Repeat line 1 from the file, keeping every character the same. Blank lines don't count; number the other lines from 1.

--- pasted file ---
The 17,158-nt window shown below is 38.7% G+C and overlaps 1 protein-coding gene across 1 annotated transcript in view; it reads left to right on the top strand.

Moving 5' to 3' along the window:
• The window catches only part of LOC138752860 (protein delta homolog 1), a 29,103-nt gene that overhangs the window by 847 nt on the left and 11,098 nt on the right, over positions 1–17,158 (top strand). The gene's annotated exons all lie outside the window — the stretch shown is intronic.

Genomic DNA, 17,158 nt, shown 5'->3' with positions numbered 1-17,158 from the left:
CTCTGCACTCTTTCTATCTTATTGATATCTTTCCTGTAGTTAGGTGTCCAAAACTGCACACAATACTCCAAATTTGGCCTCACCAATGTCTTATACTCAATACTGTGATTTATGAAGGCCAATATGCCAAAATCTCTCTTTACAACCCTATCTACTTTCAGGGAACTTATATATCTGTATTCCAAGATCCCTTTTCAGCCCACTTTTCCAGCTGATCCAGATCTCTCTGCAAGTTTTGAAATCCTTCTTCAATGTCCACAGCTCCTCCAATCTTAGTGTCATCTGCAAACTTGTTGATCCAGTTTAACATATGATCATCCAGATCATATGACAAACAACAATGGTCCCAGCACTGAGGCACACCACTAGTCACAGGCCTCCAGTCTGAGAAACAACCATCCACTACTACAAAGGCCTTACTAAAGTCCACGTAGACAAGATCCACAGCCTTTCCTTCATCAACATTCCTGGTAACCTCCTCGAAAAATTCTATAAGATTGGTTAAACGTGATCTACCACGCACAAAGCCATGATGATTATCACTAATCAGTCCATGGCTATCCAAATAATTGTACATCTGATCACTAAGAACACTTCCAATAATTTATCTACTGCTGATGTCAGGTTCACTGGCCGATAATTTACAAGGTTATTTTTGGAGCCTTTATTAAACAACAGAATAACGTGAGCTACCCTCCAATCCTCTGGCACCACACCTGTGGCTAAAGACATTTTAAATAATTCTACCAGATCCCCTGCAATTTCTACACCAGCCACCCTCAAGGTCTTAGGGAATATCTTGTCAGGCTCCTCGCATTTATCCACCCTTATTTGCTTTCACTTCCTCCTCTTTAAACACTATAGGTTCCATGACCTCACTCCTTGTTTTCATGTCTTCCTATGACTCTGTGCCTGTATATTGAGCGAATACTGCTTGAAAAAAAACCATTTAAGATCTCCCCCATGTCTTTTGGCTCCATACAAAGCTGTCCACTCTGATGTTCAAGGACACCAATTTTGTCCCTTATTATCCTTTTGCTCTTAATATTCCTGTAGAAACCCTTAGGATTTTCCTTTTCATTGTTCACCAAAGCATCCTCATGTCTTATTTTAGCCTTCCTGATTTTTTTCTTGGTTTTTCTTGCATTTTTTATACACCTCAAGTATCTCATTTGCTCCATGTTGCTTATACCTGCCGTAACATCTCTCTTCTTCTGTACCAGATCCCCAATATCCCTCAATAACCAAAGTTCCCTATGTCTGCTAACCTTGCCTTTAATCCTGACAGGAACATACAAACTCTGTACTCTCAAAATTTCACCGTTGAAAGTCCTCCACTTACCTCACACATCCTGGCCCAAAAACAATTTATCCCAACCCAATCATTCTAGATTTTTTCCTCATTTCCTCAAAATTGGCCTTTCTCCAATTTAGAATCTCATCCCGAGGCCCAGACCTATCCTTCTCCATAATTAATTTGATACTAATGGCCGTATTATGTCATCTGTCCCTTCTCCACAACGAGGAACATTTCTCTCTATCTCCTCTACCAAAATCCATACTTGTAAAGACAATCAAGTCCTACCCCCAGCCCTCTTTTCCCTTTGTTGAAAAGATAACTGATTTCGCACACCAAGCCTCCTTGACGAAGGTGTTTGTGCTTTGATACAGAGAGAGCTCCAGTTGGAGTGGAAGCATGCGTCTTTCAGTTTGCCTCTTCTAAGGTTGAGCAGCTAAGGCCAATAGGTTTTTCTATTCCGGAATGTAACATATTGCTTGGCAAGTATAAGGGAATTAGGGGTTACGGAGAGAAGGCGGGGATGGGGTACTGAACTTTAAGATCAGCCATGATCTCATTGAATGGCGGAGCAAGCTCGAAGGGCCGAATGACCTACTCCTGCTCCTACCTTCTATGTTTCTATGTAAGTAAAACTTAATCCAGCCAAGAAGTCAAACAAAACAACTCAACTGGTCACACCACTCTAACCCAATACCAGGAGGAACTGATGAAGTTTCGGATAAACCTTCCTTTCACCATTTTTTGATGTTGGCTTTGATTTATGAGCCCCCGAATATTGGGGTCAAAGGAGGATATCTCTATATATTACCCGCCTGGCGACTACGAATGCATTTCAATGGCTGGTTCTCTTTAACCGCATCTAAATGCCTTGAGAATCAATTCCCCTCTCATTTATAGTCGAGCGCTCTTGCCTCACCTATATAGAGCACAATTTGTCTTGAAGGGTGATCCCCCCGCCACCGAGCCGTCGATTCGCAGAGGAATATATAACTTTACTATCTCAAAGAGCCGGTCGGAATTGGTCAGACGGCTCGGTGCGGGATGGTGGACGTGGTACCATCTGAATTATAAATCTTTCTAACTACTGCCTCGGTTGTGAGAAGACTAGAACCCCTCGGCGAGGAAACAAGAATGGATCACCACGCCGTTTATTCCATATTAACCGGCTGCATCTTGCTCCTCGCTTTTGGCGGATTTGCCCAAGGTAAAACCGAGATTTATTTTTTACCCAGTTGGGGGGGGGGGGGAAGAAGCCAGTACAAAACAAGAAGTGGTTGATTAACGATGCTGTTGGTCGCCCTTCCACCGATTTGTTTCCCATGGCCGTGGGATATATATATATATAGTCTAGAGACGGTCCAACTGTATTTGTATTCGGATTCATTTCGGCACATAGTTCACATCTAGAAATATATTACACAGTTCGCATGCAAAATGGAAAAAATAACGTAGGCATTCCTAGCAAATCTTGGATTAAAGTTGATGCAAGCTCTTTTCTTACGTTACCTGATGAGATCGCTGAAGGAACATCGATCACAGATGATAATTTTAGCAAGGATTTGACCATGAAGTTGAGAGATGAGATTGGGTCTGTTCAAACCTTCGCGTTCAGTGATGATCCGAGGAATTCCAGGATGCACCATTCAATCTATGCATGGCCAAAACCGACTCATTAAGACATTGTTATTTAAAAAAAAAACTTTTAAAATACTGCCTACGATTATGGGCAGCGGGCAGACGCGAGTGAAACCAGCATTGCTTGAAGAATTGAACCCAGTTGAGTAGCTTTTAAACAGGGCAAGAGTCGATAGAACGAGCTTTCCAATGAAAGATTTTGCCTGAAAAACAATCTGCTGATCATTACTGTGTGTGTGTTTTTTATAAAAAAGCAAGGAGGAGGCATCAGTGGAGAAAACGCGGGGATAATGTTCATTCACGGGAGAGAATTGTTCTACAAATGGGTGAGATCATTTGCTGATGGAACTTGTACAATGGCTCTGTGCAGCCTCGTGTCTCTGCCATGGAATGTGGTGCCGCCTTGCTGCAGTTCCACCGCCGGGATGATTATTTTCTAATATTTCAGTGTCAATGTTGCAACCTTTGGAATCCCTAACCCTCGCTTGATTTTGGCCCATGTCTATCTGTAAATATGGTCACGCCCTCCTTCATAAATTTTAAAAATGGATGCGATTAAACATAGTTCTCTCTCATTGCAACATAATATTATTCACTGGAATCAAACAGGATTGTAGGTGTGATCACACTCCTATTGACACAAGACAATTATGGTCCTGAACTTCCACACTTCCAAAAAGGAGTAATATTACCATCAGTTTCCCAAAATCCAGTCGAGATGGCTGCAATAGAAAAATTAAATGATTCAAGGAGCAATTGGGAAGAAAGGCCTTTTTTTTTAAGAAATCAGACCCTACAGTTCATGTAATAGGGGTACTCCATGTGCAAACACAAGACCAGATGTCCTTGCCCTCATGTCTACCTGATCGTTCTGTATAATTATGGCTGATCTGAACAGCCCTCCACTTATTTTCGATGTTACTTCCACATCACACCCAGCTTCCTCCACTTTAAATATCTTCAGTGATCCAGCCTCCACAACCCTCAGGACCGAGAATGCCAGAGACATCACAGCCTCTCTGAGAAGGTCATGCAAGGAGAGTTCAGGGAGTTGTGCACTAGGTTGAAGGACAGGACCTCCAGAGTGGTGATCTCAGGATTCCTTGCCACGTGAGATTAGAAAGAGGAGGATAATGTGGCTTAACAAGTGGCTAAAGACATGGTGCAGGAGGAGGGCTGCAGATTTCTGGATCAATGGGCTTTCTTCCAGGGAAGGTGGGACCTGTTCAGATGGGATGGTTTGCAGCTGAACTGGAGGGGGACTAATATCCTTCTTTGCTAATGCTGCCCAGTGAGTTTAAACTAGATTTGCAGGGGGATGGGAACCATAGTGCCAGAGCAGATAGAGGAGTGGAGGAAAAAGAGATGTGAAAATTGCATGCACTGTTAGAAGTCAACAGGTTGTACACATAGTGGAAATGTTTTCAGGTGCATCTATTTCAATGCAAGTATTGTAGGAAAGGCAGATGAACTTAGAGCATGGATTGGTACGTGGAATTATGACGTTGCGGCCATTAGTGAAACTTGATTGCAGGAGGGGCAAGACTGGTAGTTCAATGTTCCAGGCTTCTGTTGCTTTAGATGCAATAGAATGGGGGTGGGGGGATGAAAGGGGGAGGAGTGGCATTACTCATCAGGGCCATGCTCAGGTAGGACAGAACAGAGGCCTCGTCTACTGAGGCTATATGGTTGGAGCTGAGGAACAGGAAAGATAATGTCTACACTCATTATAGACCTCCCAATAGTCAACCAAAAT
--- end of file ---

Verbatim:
The 17,158-nt window shown below is 38.7% G+C and overlaps 1 protein-coding gene across 1 annotated transcript in view; it reads left to right on the top strand.